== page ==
Desmond Tutu Condemns Uganda’s Proposed New Anti-gay Law

Maev Kennedy

Retired archbishop accuses president of breaking promise in reconsidering law extending penalties against homosexuality

Desmond Tutu

The Guardian

Archbishop Desmond Tutu has condemned Uganda‘s proposed law against homosexuality, saying there is no scientific or moral basis ever for prejudice and discrimination – and accusing the Ugandan president of breaking a promise not to enact the law. The new law would extend the prohibitions and penalties in a country where homosexuality is already a crime, to include acts such as “suggestive touching” in public.

President Yoweri Museveni had first said that he would not sign the legislation, then that he would do so after seeking scientific advice, and at the weekend that he would delay it pending more advice.

The proposed law has drawn harsh criticism from US president Barack Obama and former president Bill Clinton. The US warned that such a move could “complicate” approximately £240m in annual aid to Uganda. In a statement Tutu said: “When President Museveni and I spoke last month, he gave his word that he would not let the anti-homosexuality bill become law in Uganda. I was therefore very disheartened to hear last week that President Museveni was reconsidering his position.”

Tutu equated discrimination against gay people with the horrors of Nazi Germany and apartheid-era South Africa.

“We must be entirely clear about this: the history of people is littered with attempts to legislate against love or marriage across class, caste, and race. But there is no scientific basis or genetic rationale for love. There is only the grace of God. There is no scientific justification for prejudice and discrimination, ever. And nor is there any moral justification. Nazi Germany and apartheid South Africa, among others, attest to these facts.”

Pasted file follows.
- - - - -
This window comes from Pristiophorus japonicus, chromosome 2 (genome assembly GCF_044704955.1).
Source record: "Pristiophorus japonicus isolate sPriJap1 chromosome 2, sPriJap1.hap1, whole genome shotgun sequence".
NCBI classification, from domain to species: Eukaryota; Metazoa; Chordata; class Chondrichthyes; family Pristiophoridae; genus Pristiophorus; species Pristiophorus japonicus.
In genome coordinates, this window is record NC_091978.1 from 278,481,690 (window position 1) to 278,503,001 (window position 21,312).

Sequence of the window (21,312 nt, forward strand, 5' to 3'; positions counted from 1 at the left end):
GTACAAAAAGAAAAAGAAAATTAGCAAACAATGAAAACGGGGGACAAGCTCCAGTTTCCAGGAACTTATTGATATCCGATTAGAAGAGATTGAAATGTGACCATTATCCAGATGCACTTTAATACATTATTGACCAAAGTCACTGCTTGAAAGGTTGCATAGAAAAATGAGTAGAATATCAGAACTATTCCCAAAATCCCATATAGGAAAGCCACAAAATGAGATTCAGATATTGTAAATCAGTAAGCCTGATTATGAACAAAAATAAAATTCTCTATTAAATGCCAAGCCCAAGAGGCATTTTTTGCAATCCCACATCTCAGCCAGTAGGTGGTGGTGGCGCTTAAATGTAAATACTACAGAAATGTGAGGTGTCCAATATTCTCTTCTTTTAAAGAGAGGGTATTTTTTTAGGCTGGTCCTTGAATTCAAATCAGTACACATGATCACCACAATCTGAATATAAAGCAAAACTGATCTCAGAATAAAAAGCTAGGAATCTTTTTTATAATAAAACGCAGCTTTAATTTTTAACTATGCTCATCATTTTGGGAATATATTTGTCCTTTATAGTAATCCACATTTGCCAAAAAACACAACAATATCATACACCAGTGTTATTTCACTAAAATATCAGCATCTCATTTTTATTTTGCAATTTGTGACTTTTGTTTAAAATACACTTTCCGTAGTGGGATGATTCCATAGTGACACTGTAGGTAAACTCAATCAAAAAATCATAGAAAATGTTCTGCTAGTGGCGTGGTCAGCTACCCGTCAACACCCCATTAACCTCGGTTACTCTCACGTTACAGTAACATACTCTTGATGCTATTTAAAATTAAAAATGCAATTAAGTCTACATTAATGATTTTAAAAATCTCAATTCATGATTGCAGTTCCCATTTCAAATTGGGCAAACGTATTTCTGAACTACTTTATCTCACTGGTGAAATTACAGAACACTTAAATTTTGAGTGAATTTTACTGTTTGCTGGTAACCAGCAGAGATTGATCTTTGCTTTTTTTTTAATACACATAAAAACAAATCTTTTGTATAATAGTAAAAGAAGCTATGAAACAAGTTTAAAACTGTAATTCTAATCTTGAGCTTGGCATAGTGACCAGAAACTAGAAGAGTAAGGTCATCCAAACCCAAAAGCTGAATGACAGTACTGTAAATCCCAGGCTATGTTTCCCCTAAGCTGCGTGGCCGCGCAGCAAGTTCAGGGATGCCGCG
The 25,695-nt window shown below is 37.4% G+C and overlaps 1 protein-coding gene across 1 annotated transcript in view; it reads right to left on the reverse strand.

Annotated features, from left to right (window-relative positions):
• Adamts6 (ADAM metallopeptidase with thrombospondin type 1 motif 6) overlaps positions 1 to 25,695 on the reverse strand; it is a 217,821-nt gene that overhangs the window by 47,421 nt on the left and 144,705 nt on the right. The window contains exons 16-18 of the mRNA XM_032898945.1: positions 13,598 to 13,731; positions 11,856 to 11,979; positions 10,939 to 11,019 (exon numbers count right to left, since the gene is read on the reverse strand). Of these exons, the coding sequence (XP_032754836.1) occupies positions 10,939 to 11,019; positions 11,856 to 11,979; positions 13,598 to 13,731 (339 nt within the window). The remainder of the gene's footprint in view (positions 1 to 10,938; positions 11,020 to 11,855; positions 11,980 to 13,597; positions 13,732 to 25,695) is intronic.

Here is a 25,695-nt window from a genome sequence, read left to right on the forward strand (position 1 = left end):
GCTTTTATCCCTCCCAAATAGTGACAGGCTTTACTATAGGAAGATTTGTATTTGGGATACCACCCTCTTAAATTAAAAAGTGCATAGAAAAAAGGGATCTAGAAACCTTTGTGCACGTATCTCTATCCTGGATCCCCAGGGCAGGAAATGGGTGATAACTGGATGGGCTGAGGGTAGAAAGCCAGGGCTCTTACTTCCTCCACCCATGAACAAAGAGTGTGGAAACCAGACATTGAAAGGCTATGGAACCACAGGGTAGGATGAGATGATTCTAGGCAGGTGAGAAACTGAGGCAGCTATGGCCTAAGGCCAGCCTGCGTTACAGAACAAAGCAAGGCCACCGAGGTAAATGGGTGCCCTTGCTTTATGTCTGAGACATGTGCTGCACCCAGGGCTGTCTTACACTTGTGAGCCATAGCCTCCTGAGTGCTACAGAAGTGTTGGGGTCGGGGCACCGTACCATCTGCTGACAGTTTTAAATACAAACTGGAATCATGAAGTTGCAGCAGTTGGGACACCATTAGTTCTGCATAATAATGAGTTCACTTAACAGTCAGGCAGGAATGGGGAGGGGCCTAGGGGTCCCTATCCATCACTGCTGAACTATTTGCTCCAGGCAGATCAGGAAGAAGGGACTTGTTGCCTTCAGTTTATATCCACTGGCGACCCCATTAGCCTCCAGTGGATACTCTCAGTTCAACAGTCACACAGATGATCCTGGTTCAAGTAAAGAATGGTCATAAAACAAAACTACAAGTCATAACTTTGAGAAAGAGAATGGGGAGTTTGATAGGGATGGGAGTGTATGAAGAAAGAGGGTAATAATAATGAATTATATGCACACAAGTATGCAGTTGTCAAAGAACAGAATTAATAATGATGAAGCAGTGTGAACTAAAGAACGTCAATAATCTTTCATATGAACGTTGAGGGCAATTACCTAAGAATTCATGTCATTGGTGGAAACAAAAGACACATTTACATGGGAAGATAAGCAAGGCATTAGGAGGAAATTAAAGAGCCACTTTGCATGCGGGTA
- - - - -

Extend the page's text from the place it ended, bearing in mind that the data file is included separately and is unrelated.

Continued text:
The retired archbishop recalled apartheid-era police raids: “In South Africa, apartheid police used to rush into bedrooms where whites were suspected of making love to blacks. They would feel if the bed sheets were warm, crucial evidence to be used in the criminal case to follow. It was demeaning to those whose ‘crime’ was to love each other, it was demeaning to the policemen – and it was a blot on our entire society.”

Tutu went on to plead with Museveni to use the debate to strengthen the culture of human rights and justice in Uganda, and clamp down on sexual exploitation rather than orientation. “To strengthen criminal sanctions against those who commit sexual acts with children, regardless of gender or sexual orientation. To strengthen criminal sanctions against all acts of rape and sexual violence, regardless of gender or sexual orientation,” he said. And, if needs be, to strengthen criminal sanctions against those involved in commercial sexual transactions – buyers and sellers regardless of gender or sexual orientation. Tightening such areas of the law would surely provide children and families far more protection than criminalising acts of love between consenting adults.

Same-sex relations are criminal in 36 of 55 African countries, and carry the death penalty in some.